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The purpose of this lab is to examine the pattern of voltage vs. time and current vs. time for
charging and discharging capacitors. In the process, you will examine the mathematical
equation that describes the data.


                     chg        dis

                                       R         C

                                                                      Leads from
                        black         CH2     red          red

       50-F Capacitor, 47-K Resistor, 1.5-volt cell, SPDT Switch, Wires, 2 Voltage
       Probes, Vernier LabQuest, LabQuest App., extra capacitors and resistors

   1. Set up the circuit as shown above using a 50-F capacitor and 47-K resistor. Pay
      attention to the polarity of the voltage source and the capacitor. The switch (S) can be
      a mechanical switch or simply a place where you can complete the circuit by
      connecting wires. (This can easily be set up on a breadboard. See diagram below.)

   2. Connect the two Voltage Probes to Channel 1 (CH1) and Channel 2 (CH2) on the
       LabQuest. Then connect the probes to the circuit, being careful to have the two black
       leads connected to the same point. Connect the interface to the computer and launch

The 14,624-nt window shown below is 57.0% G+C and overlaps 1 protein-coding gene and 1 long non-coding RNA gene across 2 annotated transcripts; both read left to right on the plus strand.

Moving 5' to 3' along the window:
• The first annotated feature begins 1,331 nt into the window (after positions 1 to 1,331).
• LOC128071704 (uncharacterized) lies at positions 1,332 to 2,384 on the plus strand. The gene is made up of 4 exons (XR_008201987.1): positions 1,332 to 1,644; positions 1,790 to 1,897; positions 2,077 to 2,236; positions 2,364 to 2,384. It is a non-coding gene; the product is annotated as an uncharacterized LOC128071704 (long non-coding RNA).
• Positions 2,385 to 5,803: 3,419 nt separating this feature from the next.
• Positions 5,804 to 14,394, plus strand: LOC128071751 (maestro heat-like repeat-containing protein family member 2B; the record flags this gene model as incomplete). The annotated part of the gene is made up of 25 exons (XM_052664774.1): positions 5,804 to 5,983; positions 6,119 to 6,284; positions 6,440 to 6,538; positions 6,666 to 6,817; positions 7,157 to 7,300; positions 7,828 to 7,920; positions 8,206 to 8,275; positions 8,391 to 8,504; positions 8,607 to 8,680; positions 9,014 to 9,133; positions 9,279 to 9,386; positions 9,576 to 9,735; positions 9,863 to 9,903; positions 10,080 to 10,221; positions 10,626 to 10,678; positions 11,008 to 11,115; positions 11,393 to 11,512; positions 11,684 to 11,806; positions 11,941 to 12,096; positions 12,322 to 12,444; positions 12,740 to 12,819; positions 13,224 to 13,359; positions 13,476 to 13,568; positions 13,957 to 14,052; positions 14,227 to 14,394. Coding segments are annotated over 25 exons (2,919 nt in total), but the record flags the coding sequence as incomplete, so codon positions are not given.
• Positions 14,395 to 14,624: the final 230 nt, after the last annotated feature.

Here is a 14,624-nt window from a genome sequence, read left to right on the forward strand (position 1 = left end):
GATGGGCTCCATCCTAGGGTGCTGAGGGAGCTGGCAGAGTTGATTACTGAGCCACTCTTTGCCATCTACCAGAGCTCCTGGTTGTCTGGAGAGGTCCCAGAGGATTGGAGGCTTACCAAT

Logger Pro. Tap on the Data Collection box on the right-hand side of the Sensor
       screen. Set the data collection as follows:
               Mode: Time Based Length: 15 seconds Rate: 20 samples/second

   3. Before charging the capacitor, move the switch to the position labeled “dis”. Monitor
      the voltage on CH1, and when it reaches 0.0, you may begin this portion of the data
      collection. [To hurry the discharge along, touch the two ends of a piece of wire to the
      terminals of the capacitor and tap the sensor space on the Setup screen. Choose Zero
      from the menu.]

  4. Press the Collect button on the front or tap the Collect icon to start data collection. At
     the same time, move the switch to the “chg” position. At the end of the 15-second data
     collection period, you should have one graph line that remains constant at